Maybe Sarandon can’t get jobs, but I agree with Lange that things have improved. Streep is 67, Bullock is 52, Julia Roberts is 49, Charlize Theron is 41, Kidman is 49, Helen Mirren is 67, Jessica Lange herself is 67 and she is doing just fine. Julia Louis-Dreyfus is at the peak of her career and is 55 & I’m sure there are lots more. The over 40 thing was true in the days of Davis & Crawford, but not any longer. I also always wondered how Katharine Hepburn managed such a long and distinguished career while Davis and Crawford were busy playing crazies. Seems to me that that these two felt they had to work all the time while Hepburn just waited for the right project to turn up now & then. Nevertheless, times were definitely tougher back then for aging actresses as compared to now.

  4. Jacques Strappe says:

    Heads up, Susan Sarandon. Donald Trump is willing to pay Hollywood actors and actresses to love him. You can also get your lady parts grabbed often as an added bonus. You voted for him, too — at least indirectly. I think you two are made for each other.

  5. libby says:

    Many people grow into different jobs as the age.
    Actors often learn the craft of acting and then become directors, producers, etc.
    Many of the biggest complainers are those that stick to the same roles.
    Many of those who complain about roles for women only like to take roles in man h8r movies. Though man h8r movies are fun, audiences have begun to find them boring and cliche’,
    The vast majority of actors dont earn $10,000,000 per movie. Feel bad for them?
    Most movies have a few stars that are in most of the movie and the vast majority of acting roles are bit parts for grade b actors, that make fraction of what these ladies earn.
    Interestingly, the grade b actors, though earning less, because they are in far fewer scenes can be in more movies each year. They earn less, but are in more movies.
    The grade b actors are far more successful working throughout their career, in part, because they dont demand $5,000,000 per movie. Of course, they dont win many oscars and few know their names, but their careers usually have far greater longevity. Ever thought you dont have to be the star? You could play a supporting role, play in a few scenes and not be on the set every day, all day. Actors aremt kniwn fod xrricial thinking though they are sometimes good act playing fictional characters

  6. libby says:

    First world problems for rich women.
    Ever ask a construction worker how hard it is to work at such a physically demanding job as they age?

  7. Maddy says:

    The reason things aren’t changing is because these kinds of stories continue to be told. Maybe it’s not a romanticization but it is for sure a glorification. Glory is all about pain and suffering as long as the cameras are on. History doesn’t repeat itself because of ignorance, it repeats because we keep telling the same stories. Without stories of what’s possible, of what confident women look like who are healthy, happy and secure at any age, the dynamics in Hollywood will not change. While I appreciate Murphy for employing women, it’s specious to say that “their” voices are being heard with storylines that perpetuate, even amplify the ugliest aspects of the feminine, witchy, jealous, insecure, neurotic, killers no less (which as a reflection of the population statistically just isn’t accurate). The much larger truth about the feminine aspect is the ability to give life, to nurture, to transform through connection and generosity. If that can’t be made entertaining that is because the voices who can tell those stories aren’t being heard. But it’s easier to hide blatant misogyny by saying “Hey but I employ women.”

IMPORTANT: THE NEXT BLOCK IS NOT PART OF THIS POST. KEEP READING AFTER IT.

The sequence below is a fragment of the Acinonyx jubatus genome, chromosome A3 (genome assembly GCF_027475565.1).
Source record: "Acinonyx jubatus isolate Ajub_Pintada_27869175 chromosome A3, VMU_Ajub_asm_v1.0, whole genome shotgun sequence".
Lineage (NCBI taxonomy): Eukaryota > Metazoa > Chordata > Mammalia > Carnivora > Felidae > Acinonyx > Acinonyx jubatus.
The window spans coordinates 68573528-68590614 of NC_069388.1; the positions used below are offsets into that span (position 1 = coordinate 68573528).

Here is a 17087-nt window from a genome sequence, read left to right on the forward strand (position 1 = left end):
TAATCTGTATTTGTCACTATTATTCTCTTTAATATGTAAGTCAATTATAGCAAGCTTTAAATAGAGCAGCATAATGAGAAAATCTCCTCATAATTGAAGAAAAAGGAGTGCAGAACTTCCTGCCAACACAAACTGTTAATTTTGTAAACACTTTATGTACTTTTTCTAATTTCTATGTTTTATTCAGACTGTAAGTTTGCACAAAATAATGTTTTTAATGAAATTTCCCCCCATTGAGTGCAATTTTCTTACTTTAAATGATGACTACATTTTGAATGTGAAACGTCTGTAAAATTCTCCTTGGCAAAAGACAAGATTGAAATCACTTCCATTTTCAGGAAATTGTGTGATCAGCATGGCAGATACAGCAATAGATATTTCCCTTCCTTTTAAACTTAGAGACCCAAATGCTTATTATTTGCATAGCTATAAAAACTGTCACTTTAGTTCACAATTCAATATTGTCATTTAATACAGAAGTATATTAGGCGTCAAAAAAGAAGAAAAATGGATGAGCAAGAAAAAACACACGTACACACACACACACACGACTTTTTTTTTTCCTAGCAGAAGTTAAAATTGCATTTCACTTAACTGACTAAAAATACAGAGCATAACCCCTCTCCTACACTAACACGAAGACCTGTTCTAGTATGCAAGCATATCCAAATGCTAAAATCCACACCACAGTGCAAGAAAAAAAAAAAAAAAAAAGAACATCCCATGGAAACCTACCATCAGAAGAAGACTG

8. cadavra says:

    In fairness, people are living a lot longer now than they did back then. Bette Midler at 71 looks younger than her namesake did at 50.

  9. jmengele says:

    OPEN LETTER TO BOTH Susan Sarandon AND Roseann Barr- I have never hated any two people more than I despise, ahbor, detest, just can’t stand either of you two. Don’t know why you campaigned against Hillary so much but you were extremely vocal about your meanness toward Hillary throughout the entire campaign. Now, we [which includes YOU TWO] are stuck with Trump and as you can see from his recent “PRESS” conference that we are not in Kansas anymore. Intelligence has fled the White House because that good looking black man is gone now that his two terms are up. That same black man who had been so roughly and violently handled by y’all racists is gone and you racist, trailer park, Tea Baggers won’t have him to kick around anymore. So, you two women should be happy now with Trump, the idiot that has replaced Obama as they steal his Health plan; they are going to pretend that they have revoked it but they are actually keeping his health plan INTACT because none of those KKK, trailer park racist Cabinet members can come up with even a remote replacement plan. So, they hate Obama’s health plan just because they hated the man. And they hated the man for only one reason: Just for being a black man. And, now they are going to RE-NAME that black man’s same HEALTH plan but now they are going to call it TRUMPCARE. That’s the way Y’ALL have always operated throughout the entire world. Just bogart anything others have that you decide that you WANT and then just put your name on it because after a while, people will forget. We hope you both are deliriously happy now because your selfish rage against Hillary has ushered in Nazism against all blacks especially and against all poor people in general. I know that you probably don’t care cuz you’re both rich. But that doesn’t change the fact that in speaking for all black people in America, we DESPISE the both of you two privileged SPOILED bee-yotches.

  10. Nanny Mo says:

    So you’re saying that people would rather see young and beautiful than old and dumpy as a general rule and somehow that’s a bad thing? Funny how both these old hags are talented and we still want to see them. Did I miss that American Horrorably Written Stories but still entertaining is going on like it’s 8th season, Lange? Seems like old and haggy is working out fine for you. Perhaps it has something to do with you being talented and not just another want-a-be, who wants to be and isn’t, so she blames the industry. Sigh. It’s so boring hearing about this, again.